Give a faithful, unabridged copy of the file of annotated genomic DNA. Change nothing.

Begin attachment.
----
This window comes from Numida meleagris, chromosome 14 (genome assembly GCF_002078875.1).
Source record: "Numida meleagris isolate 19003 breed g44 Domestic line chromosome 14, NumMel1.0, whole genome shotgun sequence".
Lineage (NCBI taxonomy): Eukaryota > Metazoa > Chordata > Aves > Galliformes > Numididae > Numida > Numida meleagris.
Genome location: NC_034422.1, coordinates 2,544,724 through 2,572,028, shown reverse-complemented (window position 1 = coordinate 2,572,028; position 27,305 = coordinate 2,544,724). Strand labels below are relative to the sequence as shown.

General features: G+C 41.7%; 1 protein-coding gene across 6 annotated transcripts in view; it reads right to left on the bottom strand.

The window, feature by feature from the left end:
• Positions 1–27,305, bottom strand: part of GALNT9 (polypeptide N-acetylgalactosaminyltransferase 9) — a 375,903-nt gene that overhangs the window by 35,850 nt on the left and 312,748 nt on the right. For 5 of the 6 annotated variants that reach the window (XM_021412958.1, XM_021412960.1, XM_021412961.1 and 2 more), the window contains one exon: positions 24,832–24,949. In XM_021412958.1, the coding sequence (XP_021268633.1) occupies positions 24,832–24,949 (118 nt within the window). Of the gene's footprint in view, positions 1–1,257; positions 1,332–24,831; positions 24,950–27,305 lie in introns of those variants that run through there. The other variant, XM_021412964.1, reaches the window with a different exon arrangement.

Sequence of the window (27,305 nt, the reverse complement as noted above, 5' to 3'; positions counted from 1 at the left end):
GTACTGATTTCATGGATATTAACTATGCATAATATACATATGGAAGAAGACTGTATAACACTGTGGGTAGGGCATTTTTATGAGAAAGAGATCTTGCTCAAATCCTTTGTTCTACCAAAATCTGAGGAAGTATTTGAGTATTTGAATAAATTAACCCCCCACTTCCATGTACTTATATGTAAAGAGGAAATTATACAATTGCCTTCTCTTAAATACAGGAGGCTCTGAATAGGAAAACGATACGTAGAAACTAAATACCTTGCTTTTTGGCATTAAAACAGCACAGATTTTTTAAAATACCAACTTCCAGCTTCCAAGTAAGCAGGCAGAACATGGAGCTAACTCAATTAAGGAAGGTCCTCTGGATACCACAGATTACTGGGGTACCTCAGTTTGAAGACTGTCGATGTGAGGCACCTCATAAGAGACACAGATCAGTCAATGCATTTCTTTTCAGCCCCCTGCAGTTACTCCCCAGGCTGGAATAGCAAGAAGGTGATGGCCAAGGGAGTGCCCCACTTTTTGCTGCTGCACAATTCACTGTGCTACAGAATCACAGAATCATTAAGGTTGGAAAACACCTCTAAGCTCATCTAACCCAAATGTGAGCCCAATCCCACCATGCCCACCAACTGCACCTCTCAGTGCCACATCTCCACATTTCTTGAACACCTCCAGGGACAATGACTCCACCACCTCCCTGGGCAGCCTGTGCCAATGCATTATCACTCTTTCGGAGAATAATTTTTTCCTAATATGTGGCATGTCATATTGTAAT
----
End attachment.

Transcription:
This window comes from Numida meleagris, chromosome 14 (genome assembly GCF_002078875.1).
Source record: "Numida meleagris isolate 19003 breed g44 Domestic line chromosome 14, NumMel1.0, whole genome shotgun sequence".
Lineage (NCBI taxonomy): Eukaryota > Metazoa > Chordata > Aves > Galliformes > Numididae > Numida > Numida meleagris.
Genome location: NC_034422.1, coordinates 2,544,724 through 2,572,028, shown reverse-complemented (window position 1 = coordinate 2,572,028; position 27,305 = coordinate 2,544,724). Strand labels below are relative to the sequence as shown.

General features: G+C 41.7%; 1 protein-coding gene across 6 annotated transcripts in view; it reads right to left on the bottom strand.

The window, feature by feature from the left end:
• Positions 1–27,305, bottom strand: part of GALNT9 (polypeptide N-acetylgalactosaminyltransferase 9) — a 375,903-nt gene that overhangs the window by 35,850 nt on the left and 312,748 nt on the right. For 5 of the 6 annotated variants that reach the window (XM_021412958.1, XM_021412960.1, XM_021412961.1 and 2 more), the window contains one exon: positions 24,832–24,949. In XM_021412958.1, the coding sequence (XP_021268633.1) occupies positions 24,832–24,949 (118 nt within the window). Of the gene's footprint in view, positions 1–1,257; positions 1,332–24,831; positions 24,950–27,305 lie in introns of those variants that run through there. The other variant, XM_021412964.1, reaches the window with a different exon arrangement.

Sequence of the window (27,305 nt, the reverse complement as noted above, 5' to 3'; positions counted from 1 at the left end):
GTACTGATTTCATGGATATTAACTATGCATAATATACATATGGAAGAAGACTGTATAACACTGTGGGTAGGGCATTTTTATGAGAAAGAGATCTTGCTCAAATCCTTTGTTCTACCAAAATCTGAGGAAGTATTTGAGTATTTGAATAAATTAACCCCCCACTTCCATGTACTTATATGTAAAGAGGAAATTATACAATTGCCTTCTCTTAAATACAGGAGGCTCTGAATAGGAAAACGATACGTAGAAACTAAATACCTTGCTTTTTGGCATTAAAACAGCACAGATTTTTTAAAATACCAACTTCCAGCTTCCAAGTAAGCAGGCAGAACATGGAGCTAACTCAATTAAGGAAGGTCCTCTGGATACCACAGATTACTGGGGTACCTCAGTTTGAAGACTGTCGATGTGAGGCACCTCATAAGAGACACAGATCAGTCAATGCATTTCTTTTCAGCCCCCTGCAGTTACTCCCCAGGCTGGAATAGCAAGAAGGTGATGGCCAAGGGAGTGCCCCACTTTTTGCTGCTGCACAATTCACTGTGCTACAGAATCACAGAATCATTAAGGTTGGAAAACACCTCTAAGCTCATCTAACCCAAATGTGAGCCCAATCCCACCATGCCCACCAACTGCACCTCTCAGTGCCACATCTCCACATTTCTTGAACACCTCCAGGGACAATGACTCCACCACCTCCCTGGGCAGCCTGTGCCAATGCATTATCACTCTTTCGGAGAATAATTTTTTCCTAATATGTGGCATGTCATATTGTAAT